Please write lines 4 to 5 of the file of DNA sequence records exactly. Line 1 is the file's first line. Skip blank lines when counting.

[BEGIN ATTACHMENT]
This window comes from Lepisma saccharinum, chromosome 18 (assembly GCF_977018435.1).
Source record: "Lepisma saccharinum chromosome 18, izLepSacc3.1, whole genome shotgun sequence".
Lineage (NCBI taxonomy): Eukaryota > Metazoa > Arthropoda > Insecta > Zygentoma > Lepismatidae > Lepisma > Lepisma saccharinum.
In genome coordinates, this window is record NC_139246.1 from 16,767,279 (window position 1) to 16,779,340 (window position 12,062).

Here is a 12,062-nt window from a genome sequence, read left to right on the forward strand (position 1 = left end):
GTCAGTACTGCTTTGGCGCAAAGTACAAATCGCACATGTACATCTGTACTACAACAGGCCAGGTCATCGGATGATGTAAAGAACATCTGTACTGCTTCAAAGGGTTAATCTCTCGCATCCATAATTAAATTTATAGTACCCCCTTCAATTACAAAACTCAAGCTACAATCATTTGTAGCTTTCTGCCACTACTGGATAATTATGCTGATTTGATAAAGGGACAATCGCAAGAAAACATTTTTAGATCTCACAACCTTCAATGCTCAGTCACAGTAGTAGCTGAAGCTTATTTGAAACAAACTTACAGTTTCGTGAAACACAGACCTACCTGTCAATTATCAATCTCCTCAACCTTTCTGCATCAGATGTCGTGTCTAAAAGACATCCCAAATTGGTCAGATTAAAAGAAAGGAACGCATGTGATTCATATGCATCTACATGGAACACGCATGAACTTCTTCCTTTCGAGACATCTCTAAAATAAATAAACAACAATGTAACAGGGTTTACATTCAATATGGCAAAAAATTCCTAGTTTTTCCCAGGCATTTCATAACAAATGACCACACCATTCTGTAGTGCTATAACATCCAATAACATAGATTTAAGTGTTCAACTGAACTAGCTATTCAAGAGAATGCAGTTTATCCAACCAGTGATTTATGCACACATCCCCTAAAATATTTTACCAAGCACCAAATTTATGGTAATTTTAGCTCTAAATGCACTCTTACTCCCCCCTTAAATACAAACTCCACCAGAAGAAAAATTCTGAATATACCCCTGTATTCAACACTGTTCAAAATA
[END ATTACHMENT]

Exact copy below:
In genome coordinates, this window is record NC_139246.1 from 16,767,279 (window position 1) to 16,779,340 (window position 12,062).

Here is a 12,062-nt window from a genome sequence, read left to right on the forward strand (position 1 = left end):